There is a huge gulf between what GEMA (Germany's music royalty organization) wants, and what Google is willing to pay. Google seems to think the music business needs YouTube more than YouTube needs the music business, and so it would rather block music videos from Germany than pay GEMA's proposed rate. The development echoes a similar blockade of music videos in the United Kingdom, which Google put into place earlier this month.
Hamburg-based Google spokesman Hennig Dorstewitz told Billboard, which first reported the story, that GEMA eventually wants a whopping $0.16 each time a German user hears a song on YouTube -- an unsustainable rate given today's advertising market. By comparison, imeem is struggling to pay its on-demand rates, believed to be at most $0.01 per stream.
GEMA CEO Harald Heker told Billboard that his organization offered YouTube an interim rate of approximately $0.013 per song, and that Google declined to pay it. As a result, residents of Germany who want to watch music videos -- or user-generated videos featuring songs that Google's audio fingerprinting technology can identify -- will either need to watch them somewhere besides YouTube, or use a proxy server that makes YouTube think they are in another country.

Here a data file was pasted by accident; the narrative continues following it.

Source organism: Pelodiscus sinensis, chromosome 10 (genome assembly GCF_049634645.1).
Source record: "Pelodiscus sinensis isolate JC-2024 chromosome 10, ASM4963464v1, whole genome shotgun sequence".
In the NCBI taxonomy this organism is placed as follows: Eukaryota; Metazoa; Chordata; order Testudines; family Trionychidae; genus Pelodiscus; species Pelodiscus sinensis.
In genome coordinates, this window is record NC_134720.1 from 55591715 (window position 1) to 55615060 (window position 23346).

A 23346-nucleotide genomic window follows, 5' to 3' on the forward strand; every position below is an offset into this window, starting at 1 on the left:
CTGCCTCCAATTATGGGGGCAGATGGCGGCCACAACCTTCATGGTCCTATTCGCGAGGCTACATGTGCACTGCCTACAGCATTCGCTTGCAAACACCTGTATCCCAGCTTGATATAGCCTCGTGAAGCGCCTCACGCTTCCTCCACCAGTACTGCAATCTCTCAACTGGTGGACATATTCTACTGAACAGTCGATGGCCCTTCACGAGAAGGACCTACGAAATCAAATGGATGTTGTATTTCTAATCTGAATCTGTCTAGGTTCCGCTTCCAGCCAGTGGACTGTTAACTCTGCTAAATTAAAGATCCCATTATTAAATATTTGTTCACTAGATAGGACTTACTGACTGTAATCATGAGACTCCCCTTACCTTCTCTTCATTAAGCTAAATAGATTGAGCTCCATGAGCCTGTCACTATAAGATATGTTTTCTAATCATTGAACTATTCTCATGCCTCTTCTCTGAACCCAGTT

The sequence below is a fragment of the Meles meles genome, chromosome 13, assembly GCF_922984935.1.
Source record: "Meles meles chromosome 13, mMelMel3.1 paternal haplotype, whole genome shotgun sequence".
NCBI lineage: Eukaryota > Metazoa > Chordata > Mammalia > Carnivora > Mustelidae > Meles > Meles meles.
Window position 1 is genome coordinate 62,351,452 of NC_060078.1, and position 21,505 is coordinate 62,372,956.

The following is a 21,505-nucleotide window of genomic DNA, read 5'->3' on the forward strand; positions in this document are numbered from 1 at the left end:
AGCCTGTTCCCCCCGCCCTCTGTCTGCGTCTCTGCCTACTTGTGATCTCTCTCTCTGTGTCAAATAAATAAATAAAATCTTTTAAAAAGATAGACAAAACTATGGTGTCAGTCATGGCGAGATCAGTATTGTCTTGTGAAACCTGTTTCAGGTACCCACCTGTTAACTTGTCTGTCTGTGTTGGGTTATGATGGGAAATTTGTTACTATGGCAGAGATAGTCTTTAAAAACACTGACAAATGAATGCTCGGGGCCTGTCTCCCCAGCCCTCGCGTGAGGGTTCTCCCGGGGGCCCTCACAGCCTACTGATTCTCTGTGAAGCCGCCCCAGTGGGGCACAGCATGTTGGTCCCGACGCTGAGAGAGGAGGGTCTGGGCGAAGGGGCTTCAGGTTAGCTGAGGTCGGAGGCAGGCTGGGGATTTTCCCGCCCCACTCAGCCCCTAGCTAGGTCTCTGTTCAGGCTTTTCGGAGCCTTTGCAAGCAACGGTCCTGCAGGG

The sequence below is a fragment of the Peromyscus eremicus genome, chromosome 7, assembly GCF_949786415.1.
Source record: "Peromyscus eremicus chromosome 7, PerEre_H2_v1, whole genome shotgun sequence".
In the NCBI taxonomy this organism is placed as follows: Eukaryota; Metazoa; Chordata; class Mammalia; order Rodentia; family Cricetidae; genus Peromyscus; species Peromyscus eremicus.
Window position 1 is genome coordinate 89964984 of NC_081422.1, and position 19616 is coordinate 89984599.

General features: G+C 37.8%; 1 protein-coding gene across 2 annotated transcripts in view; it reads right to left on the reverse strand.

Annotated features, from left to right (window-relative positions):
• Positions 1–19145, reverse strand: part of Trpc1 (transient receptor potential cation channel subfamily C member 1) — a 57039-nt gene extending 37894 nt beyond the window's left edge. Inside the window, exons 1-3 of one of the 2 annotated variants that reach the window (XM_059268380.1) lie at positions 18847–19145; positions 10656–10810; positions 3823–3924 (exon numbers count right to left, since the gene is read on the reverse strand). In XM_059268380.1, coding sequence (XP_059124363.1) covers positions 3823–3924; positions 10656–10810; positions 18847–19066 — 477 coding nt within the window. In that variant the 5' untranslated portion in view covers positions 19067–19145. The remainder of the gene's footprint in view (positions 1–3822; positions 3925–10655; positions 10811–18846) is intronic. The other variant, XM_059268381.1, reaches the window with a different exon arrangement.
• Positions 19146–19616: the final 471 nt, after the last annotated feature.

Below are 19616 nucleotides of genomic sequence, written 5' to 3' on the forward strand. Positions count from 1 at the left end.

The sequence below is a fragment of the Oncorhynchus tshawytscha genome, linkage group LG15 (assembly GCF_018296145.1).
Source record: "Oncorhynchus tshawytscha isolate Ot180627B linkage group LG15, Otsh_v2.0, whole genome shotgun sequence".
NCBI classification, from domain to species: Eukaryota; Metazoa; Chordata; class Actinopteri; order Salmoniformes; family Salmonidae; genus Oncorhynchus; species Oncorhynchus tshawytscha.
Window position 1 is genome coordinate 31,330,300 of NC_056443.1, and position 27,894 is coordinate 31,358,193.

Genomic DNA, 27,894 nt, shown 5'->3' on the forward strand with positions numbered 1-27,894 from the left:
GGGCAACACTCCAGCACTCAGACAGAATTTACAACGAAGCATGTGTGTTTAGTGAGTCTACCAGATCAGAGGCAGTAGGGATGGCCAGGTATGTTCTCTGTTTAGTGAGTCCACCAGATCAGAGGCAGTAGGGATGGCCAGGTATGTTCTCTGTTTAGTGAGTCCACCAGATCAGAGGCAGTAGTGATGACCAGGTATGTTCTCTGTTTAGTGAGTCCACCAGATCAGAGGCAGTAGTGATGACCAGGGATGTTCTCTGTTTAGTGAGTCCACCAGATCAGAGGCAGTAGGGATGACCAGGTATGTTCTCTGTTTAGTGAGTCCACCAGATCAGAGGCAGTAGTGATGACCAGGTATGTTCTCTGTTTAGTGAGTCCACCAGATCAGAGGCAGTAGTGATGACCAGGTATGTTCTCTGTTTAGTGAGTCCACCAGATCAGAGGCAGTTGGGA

In addition to this squabbling over the per-song licensing rate, GEMA accused Google of a lack of transparency when it comes to which songs were played, and how many times they were played. Without that information, the organization says, it cannot figure out how to divvy up the licensing money from YouTube.
That will no longer be a problem -- at least until GEMA and Google come to a new agreement.